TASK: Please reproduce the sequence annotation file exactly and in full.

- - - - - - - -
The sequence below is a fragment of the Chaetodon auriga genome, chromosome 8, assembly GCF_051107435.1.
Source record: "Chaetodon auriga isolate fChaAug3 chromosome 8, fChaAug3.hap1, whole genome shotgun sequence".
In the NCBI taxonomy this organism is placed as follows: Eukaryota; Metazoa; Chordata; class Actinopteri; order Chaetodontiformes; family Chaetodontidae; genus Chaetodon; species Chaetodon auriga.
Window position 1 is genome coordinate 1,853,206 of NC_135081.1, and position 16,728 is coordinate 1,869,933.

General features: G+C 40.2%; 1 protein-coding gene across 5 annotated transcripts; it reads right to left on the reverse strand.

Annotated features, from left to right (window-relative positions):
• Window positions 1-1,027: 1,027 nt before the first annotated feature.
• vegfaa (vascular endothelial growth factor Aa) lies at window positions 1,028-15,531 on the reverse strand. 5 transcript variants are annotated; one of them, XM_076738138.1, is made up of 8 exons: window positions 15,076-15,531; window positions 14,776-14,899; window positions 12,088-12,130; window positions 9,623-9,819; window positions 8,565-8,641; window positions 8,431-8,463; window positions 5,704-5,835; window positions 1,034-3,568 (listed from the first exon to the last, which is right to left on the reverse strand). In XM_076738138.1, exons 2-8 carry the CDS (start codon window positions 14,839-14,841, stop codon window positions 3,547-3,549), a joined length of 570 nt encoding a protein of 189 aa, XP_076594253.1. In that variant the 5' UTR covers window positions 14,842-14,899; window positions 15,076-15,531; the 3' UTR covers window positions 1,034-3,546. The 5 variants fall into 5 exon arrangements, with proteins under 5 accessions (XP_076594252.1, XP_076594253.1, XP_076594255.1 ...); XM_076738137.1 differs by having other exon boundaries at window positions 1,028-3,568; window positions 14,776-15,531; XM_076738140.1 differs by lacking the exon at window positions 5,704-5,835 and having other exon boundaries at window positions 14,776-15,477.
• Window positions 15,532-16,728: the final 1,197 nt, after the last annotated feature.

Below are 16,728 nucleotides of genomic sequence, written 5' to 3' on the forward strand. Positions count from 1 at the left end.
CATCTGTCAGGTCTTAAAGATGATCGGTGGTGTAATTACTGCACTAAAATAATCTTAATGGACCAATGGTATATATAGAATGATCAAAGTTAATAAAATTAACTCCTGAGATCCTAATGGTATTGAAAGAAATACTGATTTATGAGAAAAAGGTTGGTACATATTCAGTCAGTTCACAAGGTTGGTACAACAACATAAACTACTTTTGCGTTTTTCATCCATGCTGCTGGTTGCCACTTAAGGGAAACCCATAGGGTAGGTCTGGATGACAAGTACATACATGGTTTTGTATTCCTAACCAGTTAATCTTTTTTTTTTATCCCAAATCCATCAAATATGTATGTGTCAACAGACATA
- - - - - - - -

The sequence below is a fragment of the Chaetodon auriga genome, chromosome 8, assembly GCF_051107435.1.
Source record: "Chaetodon auriga isolate fChaAug3 chromosome 8, fChaAug3.hap1, whole genome shotgun sequence".
In the NCBI taxonomy this organism is placed as follows: Eukaryota; Metazoa; Chordata; class Actinopteri; order Chaetodontiformes; family Chaetodontidae; genus Chaetodon; species Chaetodon auriga.
Window position 1 is genome coordinate 1,853,206 of NC_135081.1, and position 16,728 is coordinate 1,869,933.

General features: G+C 40.2%; 1 protein-coding gene across 5 annotated transcripts; it reads right to left on the reverse strand.

Annotated features, from left to right (window-relative positions):
• Window positions 1-1,027: 1,027 nt before the first annotated feature.
• vegfaa (vascular endothelial growth factor Aa) lies at window positions 1,028-15,531 on the reverse strand. 5 transcript variants are annotated; one of them, XM_076738138.1, is made up of 8 exons: window positions 15,076-15,531; window positions 14,776-14,899; window positions 12,088-12,130; window positions 9,623-9,819; window positions 8,565-8,641; window positions 8,431-8,463; window positions 5,704-5,835; window positions 1,034-3,568 (listed from the first exon to the last, which is right to left on the reverse strand). In XM_076738138.1, exons 2-8 carry the CDS (start codon window positions 14,839-14,841, stop codon window positions 3,547-3,549), a joined length of 570 nt encoding a protein of 189 aa, XP_076594253.1. In that variant the 5' UTR covers window positions 14,842-14,899; window positions 15,076-15,531; the 3' UTR covers window positions 1,034-3,546. The 5 variants fall into 5 exon arrangements, with proteins under 5 accessions (XP_076594252.1, XP_076594253.1, XP_076594255.1 ...); XM_076738137.1 differs by having other exon boundaries at window positions 1,028-3,568; window positions 14,776-15,531; XM_076738140.1 differs by lacking the exon at window positions 5,704-5,835 and having other exon boundaries at window positions 14,776-15,477.
• Window positions 15,532-16,728: the final 1,197 nt, after the last annotated feature.

Below are 16,728 nucleotides of genomic sequence, written 5' to 3' on the forward strand. Positions count from 1 at the left end.
CATCTGTCAGGTCTTAAAGATGATCGGTGGTGTAATTACTGCACTAAAATAATCTTAATGGACCAATGGTATATATAGAATGATCAAAGTTAATAAAATTAACTCCTGAGATCCTAATGGTATTGAAAGAAATACTGATTTATGAGAAAAAGGTTGGTACATATTCAGTCAGTTCACAAGGTTGGTACAACAACATAAACTACTTTTGCGTTTTTCATCCATGCTGCTGGTTGCCACTTAAGGGAAACCCATAGGGTAGGTCTGGATGACAAGTACATACATGGTTTTGTATTCCTAACCAGTTAATCTTTTTTTTTTATCCCAAATCCATCAAATATGTATGTGTCAACAGACATA